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1st/5th Battalion Gordon Highlanders

Alexander Cheyne


This article is from "Forgotten Scottish Voices from the Great War'" by Derek Young, Tempus, 2005


In Aberdeen, Alexander Cheyne, who had graduated in Classics from Aberdeen University,
worked his passage across the Atlantic and rode the Canadian prairie for a year before returning
to Aberdeen to train for the ministry. When the war broke out, one of his professors set the class
an essay on the subject 'My duty in the present national crisis', and when they had finished writing,
the entire class marched down to the nearest recruiting office and enlisted.  Cheyne, 2nd Lieutenant
5th Battalion Gordon Highlanders, was the sole survivor of this enthusiastic young group. (Page 19)

Alexander Cheyne came from the Mintlaw region of Buchan. He was born at Lonmay on 3rd May 1891, the son of William and Isabella Cheyne.  He left Glasgow for the United States and Canada aboard the "California" on 28th March 1913.  He returned to Scotland in September 1913 to resume his studies for the ministry.

He joined the 4th Battalion, Gordon Highlanders in November 1914 and was gazetted 2nd Lieutenant in the 5th Battalion on 2nd October 1915.    He received his orders for the Front on 2nd June 1916 while stationed at the training camp at Ripon, and sailed for France on board the "S.S. Caesarea" arriving at Le Harve on 9th June 1916. He was eventually assigned to C Company, number 10 platoon.  In September 1916 he was offered, and accepted,  the position of assistant adjutant.  One of his duties was to write up the Battalion War Diary, which he did until December 1916.  He appears in the Battalion's War Diary for November 1916  on a list of officers and men who did not go into action at Beaumont Hamel, in December 1916 as going on leave and in September 1917 as being sick on leave. In July 1917 he was promoted to Lieutenant.  He again appears in the War Diary for April 1918 as being one of a number of officers returning from leave following the big German attacks and he is listed as one of the officers of the Battalion who was wounded during that month.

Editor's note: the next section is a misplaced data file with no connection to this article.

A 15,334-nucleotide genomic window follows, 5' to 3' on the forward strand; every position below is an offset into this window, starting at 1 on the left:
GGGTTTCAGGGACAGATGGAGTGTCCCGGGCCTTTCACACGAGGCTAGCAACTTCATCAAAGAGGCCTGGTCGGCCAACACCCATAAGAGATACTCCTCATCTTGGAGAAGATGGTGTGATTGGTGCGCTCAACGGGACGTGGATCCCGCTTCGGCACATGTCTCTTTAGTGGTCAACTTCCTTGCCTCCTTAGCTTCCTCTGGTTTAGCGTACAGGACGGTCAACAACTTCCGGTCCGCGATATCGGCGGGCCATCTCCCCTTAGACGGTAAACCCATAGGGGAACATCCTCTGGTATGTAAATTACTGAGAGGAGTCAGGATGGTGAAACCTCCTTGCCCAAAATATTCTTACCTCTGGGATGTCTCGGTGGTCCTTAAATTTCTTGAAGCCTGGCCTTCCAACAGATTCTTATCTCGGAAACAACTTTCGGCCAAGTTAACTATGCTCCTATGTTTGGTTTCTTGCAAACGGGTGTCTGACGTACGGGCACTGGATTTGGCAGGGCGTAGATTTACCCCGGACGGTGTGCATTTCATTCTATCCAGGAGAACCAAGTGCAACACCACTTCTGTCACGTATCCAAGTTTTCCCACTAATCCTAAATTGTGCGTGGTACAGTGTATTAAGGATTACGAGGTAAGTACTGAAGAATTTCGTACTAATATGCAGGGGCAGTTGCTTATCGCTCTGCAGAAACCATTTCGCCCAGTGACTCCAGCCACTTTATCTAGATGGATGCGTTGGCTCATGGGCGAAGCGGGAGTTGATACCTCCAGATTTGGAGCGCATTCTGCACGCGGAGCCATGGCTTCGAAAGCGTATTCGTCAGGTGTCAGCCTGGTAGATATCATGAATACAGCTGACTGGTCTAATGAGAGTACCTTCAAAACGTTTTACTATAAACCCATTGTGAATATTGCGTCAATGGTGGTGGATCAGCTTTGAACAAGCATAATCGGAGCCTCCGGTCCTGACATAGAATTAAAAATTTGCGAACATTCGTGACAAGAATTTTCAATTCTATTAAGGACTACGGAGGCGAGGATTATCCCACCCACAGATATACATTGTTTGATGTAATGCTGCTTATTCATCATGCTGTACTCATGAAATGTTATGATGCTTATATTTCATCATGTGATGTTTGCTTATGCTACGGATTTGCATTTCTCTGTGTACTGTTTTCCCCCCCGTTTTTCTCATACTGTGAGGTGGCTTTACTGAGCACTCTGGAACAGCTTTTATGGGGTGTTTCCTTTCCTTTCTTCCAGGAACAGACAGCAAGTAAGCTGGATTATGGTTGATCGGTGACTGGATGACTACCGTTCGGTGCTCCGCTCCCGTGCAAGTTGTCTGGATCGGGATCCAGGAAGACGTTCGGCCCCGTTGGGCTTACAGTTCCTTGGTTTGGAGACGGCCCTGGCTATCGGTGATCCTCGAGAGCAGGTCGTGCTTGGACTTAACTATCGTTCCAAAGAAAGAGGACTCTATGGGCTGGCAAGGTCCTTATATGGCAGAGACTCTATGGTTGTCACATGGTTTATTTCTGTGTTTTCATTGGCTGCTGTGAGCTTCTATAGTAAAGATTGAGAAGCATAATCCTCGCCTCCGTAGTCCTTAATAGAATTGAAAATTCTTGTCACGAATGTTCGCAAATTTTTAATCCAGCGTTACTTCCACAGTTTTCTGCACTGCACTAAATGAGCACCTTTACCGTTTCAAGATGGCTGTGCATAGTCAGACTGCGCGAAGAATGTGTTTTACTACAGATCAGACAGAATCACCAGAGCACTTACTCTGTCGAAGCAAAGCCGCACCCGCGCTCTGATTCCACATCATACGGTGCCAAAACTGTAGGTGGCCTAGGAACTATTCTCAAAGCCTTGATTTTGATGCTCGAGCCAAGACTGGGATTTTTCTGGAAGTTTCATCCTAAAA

After the war he became a minister of the United Free Church.  In 1923 he was a minister at Maryculter in Aberdeenshire when he married Catherine Anne Campbell, a local school teacher from the neighbouring town of Peterculter.  The couple's first child, Alexander Campbell Cheyne, (who was to become one of the foremost Scottish scholars of Church History) was born in Perth in 1924. Cheyne spent many years as the minister at Dunnikier, Kirkcaldy.

Alexander Cheyne died in Edinburgh in 1976.

His personal diary covering the period 31st May to 21st November 1916 is held in the Liddle Collection at Leeds University. It is an interesting collection of personal details such as letters received and sent, religious quotations, and details of fellow officers and casualties in his platoon. Contact me for further details

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Carolyn Morrisey